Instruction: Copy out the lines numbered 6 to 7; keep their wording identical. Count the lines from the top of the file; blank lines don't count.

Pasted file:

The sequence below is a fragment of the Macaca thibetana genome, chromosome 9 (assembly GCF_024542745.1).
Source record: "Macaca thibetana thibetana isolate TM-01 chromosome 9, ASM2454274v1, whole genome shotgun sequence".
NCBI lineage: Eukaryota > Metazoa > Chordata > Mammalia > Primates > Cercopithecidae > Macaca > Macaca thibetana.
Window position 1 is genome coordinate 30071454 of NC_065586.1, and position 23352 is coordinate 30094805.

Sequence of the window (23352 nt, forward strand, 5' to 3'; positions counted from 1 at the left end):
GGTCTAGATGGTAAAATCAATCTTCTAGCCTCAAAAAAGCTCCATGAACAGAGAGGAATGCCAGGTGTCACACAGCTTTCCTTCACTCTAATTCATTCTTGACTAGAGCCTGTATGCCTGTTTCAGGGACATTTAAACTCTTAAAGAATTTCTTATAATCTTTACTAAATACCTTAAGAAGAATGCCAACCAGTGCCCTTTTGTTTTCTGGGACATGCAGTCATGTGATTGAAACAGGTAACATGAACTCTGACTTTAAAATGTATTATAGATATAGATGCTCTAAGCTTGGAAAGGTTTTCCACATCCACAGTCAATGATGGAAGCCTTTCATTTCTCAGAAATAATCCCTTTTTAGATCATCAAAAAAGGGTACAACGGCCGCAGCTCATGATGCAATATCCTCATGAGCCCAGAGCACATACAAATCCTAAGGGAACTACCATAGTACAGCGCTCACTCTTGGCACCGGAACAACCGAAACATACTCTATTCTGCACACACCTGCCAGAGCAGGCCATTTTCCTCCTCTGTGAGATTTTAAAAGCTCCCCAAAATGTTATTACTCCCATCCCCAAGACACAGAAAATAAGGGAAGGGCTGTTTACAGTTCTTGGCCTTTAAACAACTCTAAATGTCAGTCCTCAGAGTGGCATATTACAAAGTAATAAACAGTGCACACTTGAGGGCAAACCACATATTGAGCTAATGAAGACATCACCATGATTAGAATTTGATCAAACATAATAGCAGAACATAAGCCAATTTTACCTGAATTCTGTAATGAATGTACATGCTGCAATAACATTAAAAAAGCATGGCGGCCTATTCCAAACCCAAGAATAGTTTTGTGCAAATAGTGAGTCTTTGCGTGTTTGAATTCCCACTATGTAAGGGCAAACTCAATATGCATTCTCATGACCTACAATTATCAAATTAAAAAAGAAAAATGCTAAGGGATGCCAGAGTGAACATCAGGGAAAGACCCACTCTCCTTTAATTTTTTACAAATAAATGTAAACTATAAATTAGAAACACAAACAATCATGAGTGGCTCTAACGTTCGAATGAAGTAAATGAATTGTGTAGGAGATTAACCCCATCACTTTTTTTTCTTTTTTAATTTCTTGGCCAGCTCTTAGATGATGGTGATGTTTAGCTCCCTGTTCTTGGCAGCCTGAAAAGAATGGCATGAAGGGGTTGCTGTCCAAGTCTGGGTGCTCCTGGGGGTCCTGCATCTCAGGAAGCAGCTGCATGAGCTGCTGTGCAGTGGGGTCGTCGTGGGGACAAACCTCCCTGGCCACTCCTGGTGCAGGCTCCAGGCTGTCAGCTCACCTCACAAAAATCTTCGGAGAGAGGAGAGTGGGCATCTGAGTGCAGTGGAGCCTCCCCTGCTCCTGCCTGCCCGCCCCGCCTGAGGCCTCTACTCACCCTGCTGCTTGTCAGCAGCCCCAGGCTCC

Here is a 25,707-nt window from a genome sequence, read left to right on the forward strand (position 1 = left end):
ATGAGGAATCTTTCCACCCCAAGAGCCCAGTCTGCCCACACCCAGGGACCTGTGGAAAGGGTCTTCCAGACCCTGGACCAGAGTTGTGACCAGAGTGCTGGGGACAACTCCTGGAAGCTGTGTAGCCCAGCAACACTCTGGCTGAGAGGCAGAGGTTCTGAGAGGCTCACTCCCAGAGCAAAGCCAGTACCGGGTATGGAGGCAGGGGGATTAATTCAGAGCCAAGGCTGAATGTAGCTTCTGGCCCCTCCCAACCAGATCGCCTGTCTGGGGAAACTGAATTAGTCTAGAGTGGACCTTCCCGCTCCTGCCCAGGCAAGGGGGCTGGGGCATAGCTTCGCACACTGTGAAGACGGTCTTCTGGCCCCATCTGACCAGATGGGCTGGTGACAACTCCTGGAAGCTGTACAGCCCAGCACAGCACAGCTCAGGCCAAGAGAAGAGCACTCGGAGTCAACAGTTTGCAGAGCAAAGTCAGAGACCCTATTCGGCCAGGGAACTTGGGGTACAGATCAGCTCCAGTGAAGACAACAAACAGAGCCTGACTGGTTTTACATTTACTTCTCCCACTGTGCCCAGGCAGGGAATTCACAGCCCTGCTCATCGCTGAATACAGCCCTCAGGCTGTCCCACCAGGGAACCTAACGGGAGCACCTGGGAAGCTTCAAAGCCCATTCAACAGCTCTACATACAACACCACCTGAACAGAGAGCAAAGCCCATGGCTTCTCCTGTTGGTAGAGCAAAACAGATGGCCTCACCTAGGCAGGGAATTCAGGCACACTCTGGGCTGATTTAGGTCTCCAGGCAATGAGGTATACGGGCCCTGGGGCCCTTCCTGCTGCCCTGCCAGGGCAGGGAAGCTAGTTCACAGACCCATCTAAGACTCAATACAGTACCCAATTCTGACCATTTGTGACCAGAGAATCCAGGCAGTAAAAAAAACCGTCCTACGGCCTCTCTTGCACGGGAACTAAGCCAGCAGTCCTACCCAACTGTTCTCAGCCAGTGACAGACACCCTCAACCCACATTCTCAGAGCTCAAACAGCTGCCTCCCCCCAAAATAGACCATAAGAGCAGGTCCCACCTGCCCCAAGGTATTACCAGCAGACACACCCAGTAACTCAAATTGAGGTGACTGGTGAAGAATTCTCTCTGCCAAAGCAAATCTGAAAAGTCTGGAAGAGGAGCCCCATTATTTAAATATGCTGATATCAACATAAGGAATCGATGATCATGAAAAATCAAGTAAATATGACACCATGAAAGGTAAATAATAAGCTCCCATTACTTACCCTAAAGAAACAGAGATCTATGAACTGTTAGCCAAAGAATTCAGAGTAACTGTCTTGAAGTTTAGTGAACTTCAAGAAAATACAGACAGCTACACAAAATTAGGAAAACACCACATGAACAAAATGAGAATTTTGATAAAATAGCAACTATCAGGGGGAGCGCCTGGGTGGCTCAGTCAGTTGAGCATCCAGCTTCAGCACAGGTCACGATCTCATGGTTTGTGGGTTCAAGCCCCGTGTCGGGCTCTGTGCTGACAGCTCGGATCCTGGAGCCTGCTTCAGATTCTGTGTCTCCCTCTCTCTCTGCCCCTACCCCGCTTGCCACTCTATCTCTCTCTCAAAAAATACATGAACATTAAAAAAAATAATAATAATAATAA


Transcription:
GGTCTAGATGGTAAAATCAATCTTCTAGCCTCAAAAAAGCTCCATGAACAGAGAGGAATGCCAGGTGTCACACAGCTTTCCTTCACTCTAATTCATTCTTGACTAGAGCCTGTATGCCTGTTTCAGGGACATTTAAACTCTTAAAGAATTTCTTATAATCTTTACTAAATACCTTAAGAAGAATGCCAACCAGTGCCCTTTTGTTTTCTGGGACATGCAGTCATGTGATTGAAACAGGTAACATGAACTCTGACTTTAAAATGTATTATAGATATAGATGCTCTAAGCTTGGAAAGGTTTTCCACATCCACAGTCAATGATGGAAGCCTTTCATTTCTCAGAAATAATCCCTTTTTAGATCATCAAAAAAGGGTACAACGGCCGCAGCTCATGATGCAATATCCTCATGAGCCCAGAGCACATACAAATCCTAAGGGAACTACCATAGTACAGCGCTCACTCTTGGCACCGGAACAACCGAAACATACTCTATTCTGCACACACCTGCCAGAGCAGGCCATTTTCCTCCTCTGTGAGATTTTAAAAGCTCCCCAAAATGTTATTACTCCCATCCCCAAGACACAGAAAATAAGGGAAGGGCTGTTTACAGTTCTTGGCCTTTAAACAACTCTAAATGTCAGTCCTCAGAGTGGCATATTACAAAGTAATAAACAGTGCACACTTGAGGGCAAACCACATATTGAGCTAATGAAGACATCACCATGATTAGAATTTGATCAAACATAATAGCAGAACATAAGCCAATTTTACCTGAATTCTGTAATGAATGTACATGCTGCAATAACATTAAAAAAGCATGGCGGCCTATTCCAAACCCAAGAATAGTTTTGTGCAAATAGTGAGTCTTTGCGTGTTTGAATTCCCACTATGTAAGGGCAAACTCAATATGCATTCTCATGACCTACAATTATCAAATTAAAAAAGAAAAATGCTAAGGGATGCCAGAGTGAACATCAGGGAAAGACCCACTCTCCTTTAATTTTTTACAAATAAATGTAAACTATAAATTAGAAACACAAACAATCATGAGTGGCTCTAACGTTCGAATGAAGTAAATGAATTGTGTAGGAGATTAACCCCATCACTTTTTTTTCTTTTTTAATTTCTTGGCCAGCTCTTAGATGATGGTGATGTTTAGCTCCCTGTTCTTGGCAGCCTGAAAAGAATGGCATGAAGGGGTTGCTGTCCAAGTCTGGGTGCTCCTGGGGGTCCTGCATCTCAGGAAGCAGCTGCATGAGCTGCTGTGCAGTGGGGTCGTCGTGGGGACAAACCTCCCTGGCCACTCCTGGTGCAGGCTCCAGGCTGTCAGCTCACCTCACAAAAATCTTCGGAGAGAGGAGAGTGGGCATCTGAGTGCAGTGGAGCCTCCCCTGCTCCTGCCTGCCCGCCCCGCCTGAGGCCTCTACTCACCCTGCTGCTTGTCAGCAGCCCCAGGCTCC

Here is a 25,707-nt window from a genome sequence, read left to right on the forward strand (position 1 = left end):